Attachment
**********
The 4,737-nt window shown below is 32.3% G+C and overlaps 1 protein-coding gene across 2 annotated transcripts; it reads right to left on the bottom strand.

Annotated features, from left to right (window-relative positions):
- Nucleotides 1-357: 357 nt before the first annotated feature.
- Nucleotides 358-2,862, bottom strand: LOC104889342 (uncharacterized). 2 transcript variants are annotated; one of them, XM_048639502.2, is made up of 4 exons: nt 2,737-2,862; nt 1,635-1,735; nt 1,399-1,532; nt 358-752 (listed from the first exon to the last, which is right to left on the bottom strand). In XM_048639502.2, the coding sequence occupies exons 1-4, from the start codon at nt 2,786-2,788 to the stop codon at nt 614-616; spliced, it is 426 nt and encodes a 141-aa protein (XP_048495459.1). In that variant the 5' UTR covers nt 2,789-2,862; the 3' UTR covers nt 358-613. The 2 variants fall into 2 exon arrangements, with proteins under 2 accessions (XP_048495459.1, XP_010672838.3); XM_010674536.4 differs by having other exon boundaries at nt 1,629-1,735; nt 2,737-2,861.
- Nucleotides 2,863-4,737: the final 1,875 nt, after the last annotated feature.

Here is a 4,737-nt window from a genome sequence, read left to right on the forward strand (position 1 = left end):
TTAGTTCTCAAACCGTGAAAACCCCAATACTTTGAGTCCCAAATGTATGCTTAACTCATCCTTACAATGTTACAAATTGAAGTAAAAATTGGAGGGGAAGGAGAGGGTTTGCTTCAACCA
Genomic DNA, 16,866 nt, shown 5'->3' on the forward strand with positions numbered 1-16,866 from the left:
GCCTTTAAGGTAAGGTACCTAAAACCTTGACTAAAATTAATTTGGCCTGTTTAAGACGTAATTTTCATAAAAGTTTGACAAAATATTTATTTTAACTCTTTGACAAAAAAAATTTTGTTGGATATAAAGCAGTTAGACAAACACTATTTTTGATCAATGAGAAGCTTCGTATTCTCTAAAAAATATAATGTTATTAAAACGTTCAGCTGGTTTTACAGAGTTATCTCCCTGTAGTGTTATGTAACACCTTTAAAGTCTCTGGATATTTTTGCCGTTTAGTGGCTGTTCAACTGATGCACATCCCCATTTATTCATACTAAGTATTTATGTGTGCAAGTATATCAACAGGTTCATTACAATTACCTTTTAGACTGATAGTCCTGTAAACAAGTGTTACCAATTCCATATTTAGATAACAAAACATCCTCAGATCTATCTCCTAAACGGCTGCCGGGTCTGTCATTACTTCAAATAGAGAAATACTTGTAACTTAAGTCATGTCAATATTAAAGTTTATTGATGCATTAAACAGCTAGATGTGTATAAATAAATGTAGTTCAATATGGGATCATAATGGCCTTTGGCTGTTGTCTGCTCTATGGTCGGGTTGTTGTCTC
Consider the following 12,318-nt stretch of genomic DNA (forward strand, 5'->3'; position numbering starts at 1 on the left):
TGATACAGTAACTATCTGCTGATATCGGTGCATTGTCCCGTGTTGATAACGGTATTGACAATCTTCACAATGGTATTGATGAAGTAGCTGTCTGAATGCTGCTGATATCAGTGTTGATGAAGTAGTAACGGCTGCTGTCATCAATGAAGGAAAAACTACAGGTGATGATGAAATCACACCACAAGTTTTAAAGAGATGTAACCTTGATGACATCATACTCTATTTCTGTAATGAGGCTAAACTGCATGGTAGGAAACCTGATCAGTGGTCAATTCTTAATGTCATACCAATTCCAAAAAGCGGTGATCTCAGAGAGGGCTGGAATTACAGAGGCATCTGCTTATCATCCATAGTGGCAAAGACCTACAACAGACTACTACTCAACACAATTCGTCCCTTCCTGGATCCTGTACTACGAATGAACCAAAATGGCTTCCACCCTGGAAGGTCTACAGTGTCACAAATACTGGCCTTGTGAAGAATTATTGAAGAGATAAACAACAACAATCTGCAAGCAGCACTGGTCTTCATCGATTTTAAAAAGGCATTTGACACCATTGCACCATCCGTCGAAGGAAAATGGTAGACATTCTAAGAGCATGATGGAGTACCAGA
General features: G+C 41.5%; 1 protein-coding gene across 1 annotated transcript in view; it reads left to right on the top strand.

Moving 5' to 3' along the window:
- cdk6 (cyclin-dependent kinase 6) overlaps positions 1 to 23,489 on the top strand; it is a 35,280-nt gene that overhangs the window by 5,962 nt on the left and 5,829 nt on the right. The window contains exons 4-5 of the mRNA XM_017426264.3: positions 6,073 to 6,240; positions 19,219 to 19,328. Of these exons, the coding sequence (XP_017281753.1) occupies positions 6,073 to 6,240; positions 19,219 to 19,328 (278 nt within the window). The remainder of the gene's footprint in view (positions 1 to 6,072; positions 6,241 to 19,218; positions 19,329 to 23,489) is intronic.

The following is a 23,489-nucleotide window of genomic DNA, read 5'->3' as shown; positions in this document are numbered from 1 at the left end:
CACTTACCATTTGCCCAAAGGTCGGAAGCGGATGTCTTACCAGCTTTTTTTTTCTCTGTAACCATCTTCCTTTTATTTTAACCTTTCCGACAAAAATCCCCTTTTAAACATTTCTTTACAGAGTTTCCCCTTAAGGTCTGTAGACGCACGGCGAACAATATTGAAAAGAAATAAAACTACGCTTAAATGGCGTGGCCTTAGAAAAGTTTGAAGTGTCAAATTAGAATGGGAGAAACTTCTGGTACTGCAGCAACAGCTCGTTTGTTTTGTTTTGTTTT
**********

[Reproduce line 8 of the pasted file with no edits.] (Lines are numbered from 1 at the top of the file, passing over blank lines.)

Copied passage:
Genomic DNA, 16,866 nt, shown 5'->3' on the forward strand with positions numbered 1-16,866 from the left: